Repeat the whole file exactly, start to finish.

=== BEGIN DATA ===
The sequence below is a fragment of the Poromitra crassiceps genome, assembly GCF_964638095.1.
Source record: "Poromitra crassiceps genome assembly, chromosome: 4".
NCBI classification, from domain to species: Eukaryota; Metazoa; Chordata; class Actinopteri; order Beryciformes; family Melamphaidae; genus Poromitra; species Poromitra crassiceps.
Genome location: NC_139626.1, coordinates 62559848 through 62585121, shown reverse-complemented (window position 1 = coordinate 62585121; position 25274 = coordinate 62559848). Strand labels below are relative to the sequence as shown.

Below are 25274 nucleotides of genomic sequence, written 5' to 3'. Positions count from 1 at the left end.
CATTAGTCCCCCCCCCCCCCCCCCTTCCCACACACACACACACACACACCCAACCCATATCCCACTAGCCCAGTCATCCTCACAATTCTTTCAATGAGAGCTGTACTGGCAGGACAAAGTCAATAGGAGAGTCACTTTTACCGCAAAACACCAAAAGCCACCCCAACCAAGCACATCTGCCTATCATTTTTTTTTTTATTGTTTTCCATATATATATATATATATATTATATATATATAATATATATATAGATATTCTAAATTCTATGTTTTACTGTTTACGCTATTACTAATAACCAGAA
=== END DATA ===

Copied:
The sequence below is a fragment of the Poromitra crassiceps genome, assembly GCF_964638095.1.
Source record: "Poromitra crassiceps genome assembly, chromosome: 4".
NCBI classification, from domain to species: Eukaryota; Metazoa; Chordata; class Actinopteri; order Beryciformes; family Melamphaidae; genus Poromitra; species Poromitra crassiceps.
Genome location: NC_139626.1, coordinates 62559848 through 62585121, shown reverse-complemented (window position 1 = coordinate 62585121; position 25274 = coordinate 62559848). Strand labels below are relative to the sequence as shown.

Below are 25274 nucleotides of genomic sequence, written 5' to 3'. Positions count from 1 at the left end.
CATTAGTCCCCCCCCCCCCCCCCCTTCCCACACACACACACACACACACCCAACCCATATCCCACTAGCCCAGTCATCCTCACAATTCTTTCAATGAGAGCTGTACTGGCAGGACAAAGTCAATAGGAGAGTCACTTTTACCGCAAAACACCAAAAGCCACCCCAACCAAGCACATCTGCCTATCATTTTTTTTTTTATTGTTTTCCATATATATATATATATATATTATATATATATAATATATATATAGATATTCTAAATTCTATGTTTTACTGTTTACGCTATTACTAATAACCAGAA